Attention deficit hyperactivity disorder (ADHD) has a prevalence of 7.5% in school-age children in Taiwan. A number of ADHD patients start taking medications in elementary school and continue their treatment until they are in college or adulthood. Methylphenidate is the most frequently used medication prescribed for ADHD treatment. The influence of long-term treatment of methylphenidate on neuro-development, especially dopaminergic neurons, in rats would be explored. This study investigated the impact of long-term treatment of methylphenidate on different neurons. Rats aged 1 month were divided into three groups: Normal group receiving only sucrose solution, Low-dose group receiving 2 mg/kg methylphenidate, and High-dose group receiving 10 mg/kg methylphenidate; for each group, the drug was administreted twice per day. After 7 months of the treatment period, then the alterations in number of norepinephrine, serotonergic, cholinergic and dopaminergic neurons were quantified. The number of dopaminergic neurons in the substantia nigra (SN), the serotonergic neurons in the dorsal raphe nucleus, and the cholinergic neurons in the tegmental nucleus significantly decreased as compared with Normal group, whereas the noradrenergic neurons in the locus coeruleus substantially increased. The whole-cell recording was made from dopaminergic neurons residing in the SN for examination of their firing activity. The recorded dopaminergic neurons in SN were categorized into slow and fast firing using 10 Hz as a classified index. The results displayed that the ratio of dopaminergic neurons with fast firing in the High-dose group was less as compared with those in the Normal and the Low-dose group. Furthermore, the amplitude of action potential of the dopaminergic neurons with slow firing was higher in the High-dose group than those in the Normal and Low-dose groups. The firing behavior of dopaminergic neurons and dopamine concentration in the brain is affected by the long-term challenge of methylphenidate 1).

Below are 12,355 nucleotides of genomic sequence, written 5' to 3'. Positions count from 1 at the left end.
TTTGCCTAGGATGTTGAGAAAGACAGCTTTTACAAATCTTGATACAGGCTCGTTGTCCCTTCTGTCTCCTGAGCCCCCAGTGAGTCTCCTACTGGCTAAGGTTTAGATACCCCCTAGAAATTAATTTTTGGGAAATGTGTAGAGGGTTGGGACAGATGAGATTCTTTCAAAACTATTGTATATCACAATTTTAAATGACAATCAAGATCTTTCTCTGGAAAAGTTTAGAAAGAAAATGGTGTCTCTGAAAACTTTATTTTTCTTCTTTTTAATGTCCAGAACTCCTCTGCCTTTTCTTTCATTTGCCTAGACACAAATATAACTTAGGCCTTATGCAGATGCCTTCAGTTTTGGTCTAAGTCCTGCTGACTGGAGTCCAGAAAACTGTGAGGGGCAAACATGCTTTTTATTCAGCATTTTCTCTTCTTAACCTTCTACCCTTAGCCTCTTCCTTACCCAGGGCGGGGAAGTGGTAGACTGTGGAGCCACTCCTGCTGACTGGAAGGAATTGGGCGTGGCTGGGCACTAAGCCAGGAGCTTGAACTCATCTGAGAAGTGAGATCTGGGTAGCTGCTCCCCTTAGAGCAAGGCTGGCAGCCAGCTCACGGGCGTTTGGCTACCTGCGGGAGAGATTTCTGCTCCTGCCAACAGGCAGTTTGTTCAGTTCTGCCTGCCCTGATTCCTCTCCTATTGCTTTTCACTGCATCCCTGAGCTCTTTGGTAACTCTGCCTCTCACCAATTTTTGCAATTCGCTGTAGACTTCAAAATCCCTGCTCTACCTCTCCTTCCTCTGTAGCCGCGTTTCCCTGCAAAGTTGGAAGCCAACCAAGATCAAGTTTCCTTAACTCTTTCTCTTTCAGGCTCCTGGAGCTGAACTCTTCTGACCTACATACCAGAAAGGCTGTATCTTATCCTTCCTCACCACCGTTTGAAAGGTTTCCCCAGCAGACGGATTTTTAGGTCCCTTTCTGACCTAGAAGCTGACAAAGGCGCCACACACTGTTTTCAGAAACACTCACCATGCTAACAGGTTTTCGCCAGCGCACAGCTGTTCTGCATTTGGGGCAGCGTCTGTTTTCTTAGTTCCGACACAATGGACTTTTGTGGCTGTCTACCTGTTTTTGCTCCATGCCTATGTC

Subacute administration of methylphenidate after moderately severe head injury appeared to enhance the rate but not the ultimate level of recovery as measured by the DRS and tests of vigilance. Problems with possible selection bias and small sample size limit generalization of results 2).